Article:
EU humanitarian aid contributes €10.7 million to UNICEF to support migrant children and strengthen disaster preparedness in Latin America and the Caribbean
The vital funds will contribute to a sustainable humanitarian response for highly vulnerable populations, including migrant and refugee children, communities affected by violence and those affected by disasters
Panama City, Panama. 21 July 2023.- Driven by protracted political and socio-economic crises, intensifying violence, and natural hazards, Latin America and the Caribbean faces one of the world’s largest and most complex child migration crises. In the region, around one in four people on the move is a child.1 Many countries are places of origin, transit and destination all at the same time. In response to increasing migration and disasters, the European Union, through its Civil Protection and Humanitarian Aid Operations department (ECHO), contributed a total of €10.7 million to support UNICEF’s efforts to provide relief to the most vulnerable migrant and refugee children and strengthen disaster preparedness in target countries.
The EU contribution will enable UNICEF to boost actions to guarantee the rights of children and their families affected by the crises. UNICEF’s comprehensive response for vulnerable communities includes mental health and psychosocial support, learning spaces, healthcare facilities and protection centres that will reach over 472,000 people, including 318,000 children in seven countries of Latin America and the Caribbean, namely Brazil, Colombia, Dominican Republic, Ecuador, Peru, Trinidad & Tobago and Venezuela.
In Central America, EU Humanitarian Aid supports UNICEF to strengthen the resilience of protection and education services for over 101,000 people, including 57,000 children and adolescents in El Salvador, Guatemala, Honduras, Nicaragua and Panama.
In the Caribbean, with the European Union’s support, UNICEF will help enhance the shock-responsiveness of social service systems, and strengthening disaster preparedness, in vulnerable Caribbean communities to provide over 234,000 people, including 70,000 children access to safe drinking water, nutrition, health and education.
“Thousands of children and families are leaving their homes due to multiple protracted crises, including violence, food insecurity, poverty, limited access to quality essential services, and climate hazards. This funding will help UNICEF deliver lifesaving assistance to the most vulnerable children and families, ensuring they have access to basic services throughout their migration journey and in host communities”.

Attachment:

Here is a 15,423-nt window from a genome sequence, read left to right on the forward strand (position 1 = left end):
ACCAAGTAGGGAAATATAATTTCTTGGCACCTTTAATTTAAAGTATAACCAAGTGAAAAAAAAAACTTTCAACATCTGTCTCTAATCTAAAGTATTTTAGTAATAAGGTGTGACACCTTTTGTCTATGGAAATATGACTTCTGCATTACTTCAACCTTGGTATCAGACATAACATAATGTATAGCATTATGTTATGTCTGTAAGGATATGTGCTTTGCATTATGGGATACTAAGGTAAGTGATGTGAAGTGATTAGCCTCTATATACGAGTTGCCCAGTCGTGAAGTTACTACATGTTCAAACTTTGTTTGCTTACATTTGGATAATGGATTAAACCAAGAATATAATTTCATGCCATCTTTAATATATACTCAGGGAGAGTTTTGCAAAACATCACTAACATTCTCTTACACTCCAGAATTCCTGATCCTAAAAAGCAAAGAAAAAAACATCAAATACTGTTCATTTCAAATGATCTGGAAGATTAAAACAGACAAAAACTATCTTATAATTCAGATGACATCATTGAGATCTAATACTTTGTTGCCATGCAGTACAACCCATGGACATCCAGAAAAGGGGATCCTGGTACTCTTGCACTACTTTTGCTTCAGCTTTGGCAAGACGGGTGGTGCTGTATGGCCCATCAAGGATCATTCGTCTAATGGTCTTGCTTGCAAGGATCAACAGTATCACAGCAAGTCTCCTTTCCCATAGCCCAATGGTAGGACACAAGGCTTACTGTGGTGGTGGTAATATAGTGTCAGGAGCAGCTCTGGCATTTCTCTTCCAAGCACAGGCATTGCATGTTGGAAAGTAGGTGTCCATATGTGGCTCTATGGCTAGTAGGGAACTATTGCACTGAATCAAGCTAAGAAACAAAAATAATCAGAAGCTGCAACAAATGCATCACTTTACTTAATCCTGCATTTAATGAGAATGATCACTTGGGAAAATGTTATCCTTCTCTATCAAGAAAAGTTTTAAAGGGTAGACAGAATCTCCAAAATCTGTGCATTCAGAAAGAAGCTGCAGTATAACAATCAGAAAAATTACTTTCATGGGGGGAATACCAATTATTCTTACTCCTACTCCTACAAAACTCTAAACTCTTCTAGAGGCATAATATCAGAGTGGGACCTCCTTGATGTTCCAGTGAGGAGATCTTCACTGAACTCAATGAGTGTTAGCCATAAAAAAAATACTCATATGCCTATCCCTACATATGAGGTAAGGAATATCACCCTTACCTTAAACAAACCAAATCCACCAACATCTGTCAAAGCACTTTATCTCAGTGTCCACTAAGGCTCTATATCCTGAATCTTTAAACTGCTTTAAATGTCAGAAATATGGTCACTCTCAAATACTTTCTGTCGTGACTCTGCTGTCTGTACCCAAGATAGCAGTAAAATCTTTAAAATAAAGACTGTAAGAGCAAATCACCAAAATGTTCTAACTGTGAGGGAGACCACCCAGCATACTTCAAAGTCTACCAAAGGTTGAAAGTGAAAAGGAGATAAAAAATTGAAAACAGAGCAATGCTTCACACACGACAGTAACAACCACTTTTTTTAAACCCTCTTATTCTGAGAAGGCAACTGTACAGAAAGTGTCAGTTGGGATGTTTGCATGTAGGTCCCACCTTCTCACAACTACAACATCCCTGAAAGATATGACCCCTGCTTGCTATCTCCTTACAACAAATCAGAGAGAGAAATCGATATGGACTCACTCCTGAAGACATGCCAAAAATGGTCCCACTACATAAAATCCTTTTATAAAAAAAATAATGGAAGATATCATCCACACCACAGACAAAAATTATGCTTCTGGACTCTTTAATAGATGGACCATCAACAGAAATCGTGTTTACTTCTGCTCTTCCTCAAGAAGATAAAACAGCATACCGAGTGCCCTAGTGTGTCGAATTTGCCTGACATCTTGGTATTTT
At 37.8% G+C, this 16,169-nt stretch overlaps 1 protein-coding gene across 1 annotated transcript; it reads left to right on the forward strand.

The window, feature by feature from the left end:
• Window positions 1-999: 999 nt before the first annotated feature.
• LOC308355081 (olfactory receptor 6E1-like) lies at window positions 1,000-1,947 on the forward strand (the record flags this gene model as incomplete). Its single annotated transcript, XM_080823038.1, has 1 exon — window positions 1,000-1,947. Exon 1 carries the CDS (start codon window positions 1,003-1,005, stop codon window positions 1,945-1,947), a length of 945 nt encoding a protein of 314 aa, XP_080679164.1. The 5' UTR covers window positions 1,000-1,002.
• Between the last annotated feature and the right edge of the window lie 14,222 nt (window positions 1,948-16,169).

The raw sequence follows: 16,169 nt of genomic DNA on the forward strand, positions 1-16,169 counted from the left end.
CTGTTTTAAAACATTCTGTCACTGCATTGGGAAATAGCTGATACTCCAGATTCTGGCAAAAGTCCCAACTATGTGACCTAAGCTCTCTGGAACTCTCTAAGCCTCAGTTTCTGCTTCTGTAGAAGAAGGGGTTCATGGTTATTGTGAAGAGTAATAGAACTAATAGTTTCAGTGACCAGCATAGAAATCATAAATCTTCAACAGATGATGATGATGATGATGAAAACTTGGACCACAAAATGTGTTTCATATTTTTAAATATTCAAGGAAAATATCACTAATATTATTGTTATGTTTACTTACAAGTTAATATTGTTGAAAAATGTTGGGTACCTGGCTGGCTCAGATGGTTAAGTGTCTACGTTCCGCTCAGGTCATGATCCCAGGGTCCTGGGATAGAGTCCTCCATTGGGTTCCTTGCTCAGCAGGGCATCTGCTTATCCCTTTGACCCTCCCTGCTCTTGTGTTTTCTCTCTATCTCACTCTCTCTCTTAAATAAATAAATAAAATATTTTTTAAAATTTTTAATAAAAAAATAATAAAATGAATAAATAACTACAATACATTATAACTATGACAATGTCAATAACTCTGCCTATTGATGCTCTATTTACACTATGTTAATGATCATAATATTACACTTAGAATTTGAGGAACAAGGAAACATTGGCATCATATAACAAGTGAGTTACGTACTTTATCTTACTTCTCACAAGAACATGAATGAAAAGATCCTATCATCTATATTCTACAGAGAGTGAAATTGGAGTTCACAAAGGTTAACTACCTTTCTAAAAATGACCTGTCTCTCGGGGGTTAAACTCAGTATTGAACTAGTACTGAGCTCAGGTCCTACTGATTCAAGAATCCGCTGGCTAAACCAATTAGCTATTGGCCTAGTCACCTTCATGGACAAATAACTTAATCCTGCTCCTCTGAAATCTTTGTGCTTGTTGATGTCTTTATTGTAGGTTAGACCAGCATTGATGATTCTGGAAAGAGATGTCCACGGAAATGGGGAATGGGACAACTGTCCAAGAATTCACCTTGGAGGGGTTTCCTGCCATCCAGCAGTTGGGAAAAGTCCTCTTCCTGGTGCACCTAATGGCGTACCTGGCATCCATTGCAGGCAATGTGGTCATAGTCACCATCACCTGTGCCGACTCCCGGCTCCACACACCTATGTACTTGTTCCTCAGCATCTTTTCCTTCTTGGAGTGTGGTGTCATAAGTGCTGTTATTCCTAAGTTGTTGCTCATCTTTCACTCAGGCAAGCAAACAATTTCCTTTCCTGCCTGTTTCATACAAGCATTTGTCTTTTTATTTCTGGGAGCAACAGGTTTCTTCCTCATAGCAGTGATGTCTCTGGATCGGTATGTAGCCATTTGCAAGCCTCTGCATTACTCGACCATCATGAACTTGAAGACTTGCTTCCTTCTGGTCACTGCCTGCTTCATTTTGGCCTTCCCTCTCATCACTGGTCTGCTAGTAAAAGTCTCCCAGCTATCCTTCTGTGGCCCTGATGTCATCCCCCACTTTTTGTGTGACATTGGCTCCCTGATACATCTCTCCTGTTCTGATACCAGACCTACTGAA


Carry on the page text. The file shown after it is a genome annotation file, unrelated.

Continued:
-Garry Conille, UNICEF Regional Director for Latin America and the Caribbean.
"Along the migration routes of Latin America, people suffer all kinds of abuse: trafficking, sexual exploitation, armed robbery, kidnapping and even murder. Migration routes have turned into a humanitarian and protection crisis. In this harsh universe of trauma and sacrifice, children are the ones who, more than anyone else, pay the bill and live through experiences that no one should have to live through, which risk leaving indelible scars,” says Álvaro De Vicente, Head of the EU Humanitarian Aid and Civil Protection regional office for Latin America and The Caribbean. “Our work with UNICEF aims at focusing on the needs of children on the move, providing them with safe spaces and psychological support to help heal the traumas and it will continue for as long as it takes.”
UNICEF and the European Union continue working together to protect and promote children’s rights in Latin America and the Caribbean and deliver life-changing programmes for the most vulnerable families in the region.
1 Children on the move in Latin America and the Caribbean: Review of evidence
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About EU Civil Protection and Humanitarian Aid
The European Union and its Member States are the world's leading donor of humanitarian aid. Relief assistance is an expression of European solidarity with people in need all around the world. It aims to save lives, prevent and alleviate human suffering, and safeguard the integrity and human dignity of populations affected by disasters and man-made crises.
Through its Civil Protection and Humanitarian Aid Operations department, the European Union helps millions of victims of conflict and disasters every year. With headquarters in Brussels and a global network of field offices, the EU provides assistance to the most vulnerable people on the basis of humanitarian needs.